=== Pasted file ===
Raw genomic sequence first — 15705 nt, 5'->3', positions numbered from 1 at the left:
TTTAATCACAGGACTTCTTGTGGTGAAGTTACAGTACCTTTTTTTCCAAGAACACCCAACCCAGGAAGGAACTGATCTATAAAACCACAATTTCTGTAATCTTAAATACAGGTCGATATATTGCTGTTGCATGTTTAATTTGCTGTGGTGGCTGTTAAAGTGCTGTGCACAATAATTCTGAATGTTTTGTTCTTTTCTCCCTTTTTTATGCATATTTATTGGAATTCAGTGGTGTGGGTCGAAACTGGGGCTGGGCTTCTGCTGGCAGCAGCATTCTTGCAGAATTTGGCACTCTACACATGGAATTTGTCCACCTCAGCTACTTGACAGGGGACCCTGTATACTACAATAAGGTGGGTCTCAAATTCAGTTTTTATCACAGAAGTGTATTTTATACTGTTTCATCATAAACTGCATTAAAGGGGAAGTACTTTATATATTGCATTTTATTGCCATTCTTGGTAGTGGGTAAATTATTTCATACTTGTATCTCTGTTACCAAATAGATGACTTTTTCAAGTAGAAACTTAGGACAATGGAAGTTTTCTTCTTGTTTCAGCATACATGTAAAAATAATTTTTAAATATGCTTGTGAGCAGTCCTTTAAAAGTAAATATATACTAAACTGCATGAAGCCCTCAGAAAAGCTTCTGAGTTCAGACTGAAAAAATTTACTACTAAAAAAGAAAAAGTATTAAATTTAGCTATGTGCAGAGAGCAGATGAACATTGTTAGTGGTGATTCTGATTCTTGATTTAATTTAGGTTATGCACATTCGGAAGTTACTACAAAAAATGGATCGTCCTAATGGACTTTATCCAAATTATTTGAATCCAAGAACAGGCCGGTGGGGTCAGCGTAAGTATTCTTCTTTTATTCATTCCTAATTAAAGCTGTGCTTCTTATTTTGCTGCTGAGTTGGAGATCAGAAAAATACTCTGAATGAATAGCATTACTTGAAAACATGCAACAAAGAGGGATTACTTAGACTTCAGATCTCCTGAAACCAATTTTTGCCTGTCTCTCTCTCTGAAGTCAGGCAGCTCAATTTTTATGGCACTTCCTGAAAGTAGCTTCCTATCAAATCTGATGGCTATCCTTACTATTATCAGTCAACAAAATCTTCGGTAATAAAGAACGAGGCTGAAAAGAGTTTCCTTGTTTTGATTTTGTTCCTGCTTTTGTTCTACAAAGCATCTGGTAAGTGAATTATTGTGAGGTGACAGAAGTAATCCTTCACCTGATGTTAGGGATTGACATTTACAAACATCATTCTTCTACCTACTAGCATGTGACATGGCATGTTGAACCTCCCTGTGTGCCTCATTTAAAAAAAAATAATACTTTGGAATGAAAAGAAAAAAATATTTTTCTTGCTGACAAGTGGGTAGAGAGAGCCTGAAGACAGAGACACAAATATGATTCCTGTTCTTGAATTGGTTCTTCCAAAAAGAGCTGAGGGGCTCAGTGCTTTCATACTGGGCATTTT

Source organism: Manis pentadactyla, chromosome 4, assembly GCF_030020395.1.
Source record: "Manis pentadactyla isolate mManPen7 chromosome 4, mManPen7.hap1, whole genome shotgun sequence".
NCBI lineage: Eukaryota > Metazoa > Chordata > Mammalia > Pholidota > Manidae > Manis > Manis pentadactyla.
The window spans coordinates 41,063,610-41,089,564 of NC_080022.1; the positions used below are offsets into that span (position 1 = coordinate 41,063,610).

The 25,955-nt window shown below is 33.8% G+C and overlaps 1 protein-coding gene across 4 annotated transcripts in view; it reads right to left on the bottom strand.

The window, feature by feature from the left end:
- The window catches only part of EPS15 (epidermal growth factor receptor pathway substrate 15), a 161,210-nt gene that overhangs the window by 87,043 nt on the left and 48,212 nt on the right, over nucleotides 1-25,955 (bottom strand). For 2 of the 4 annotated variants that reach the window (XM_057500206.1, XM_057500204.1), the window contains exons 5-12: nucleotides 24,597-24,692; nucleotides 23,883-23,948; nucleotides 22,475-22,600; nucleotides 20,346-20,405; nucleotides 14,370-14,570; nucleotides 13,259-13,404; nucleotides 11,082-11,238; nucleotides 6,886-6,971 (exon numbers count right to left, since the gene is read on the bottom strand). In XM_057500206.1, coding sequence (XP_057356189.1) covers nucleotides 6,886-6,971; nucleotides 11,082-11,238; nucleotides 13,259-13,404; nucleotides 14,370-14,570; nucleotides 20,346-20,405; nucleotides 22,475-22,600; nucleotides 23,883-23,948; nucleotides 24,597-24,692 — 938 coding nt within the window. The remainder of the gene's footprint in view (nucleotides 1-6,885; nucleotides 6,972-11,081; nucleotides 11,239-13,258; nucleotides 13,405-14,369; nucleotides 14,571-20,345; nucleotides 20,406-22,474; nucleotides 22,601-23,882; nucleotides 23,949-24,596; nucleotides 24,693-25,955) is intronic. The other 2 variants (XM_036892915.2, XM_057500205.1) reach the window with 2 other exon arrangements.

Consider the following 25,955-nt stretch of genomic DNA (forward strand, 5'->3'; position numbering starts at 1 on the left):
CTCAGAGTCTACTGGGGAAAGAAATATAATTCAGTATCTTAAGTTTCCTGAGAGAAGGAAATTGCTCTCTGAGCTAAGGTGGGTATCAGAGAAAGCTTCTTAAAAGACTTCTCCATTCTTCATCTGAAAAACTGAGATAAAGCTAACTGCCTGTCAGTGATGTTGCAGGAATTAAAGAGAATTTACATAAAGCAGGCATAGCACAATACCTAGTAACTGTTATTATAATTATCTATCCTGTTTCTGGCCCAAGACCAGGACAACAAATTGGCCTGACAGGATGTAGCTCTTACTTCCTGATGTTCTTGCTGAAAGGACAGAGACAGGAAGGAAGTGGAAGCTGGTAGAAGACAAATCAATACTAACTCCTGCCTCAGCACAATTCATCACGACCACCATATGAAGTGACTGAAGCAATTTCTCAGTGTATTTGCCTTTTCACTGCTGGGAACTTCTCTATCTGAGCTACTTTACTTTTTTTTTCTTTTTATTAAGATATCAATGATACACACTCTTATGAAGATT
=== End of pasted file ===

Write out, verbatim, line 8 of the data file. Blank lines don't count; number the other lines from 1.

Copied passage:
The window, feature by feature from the left end: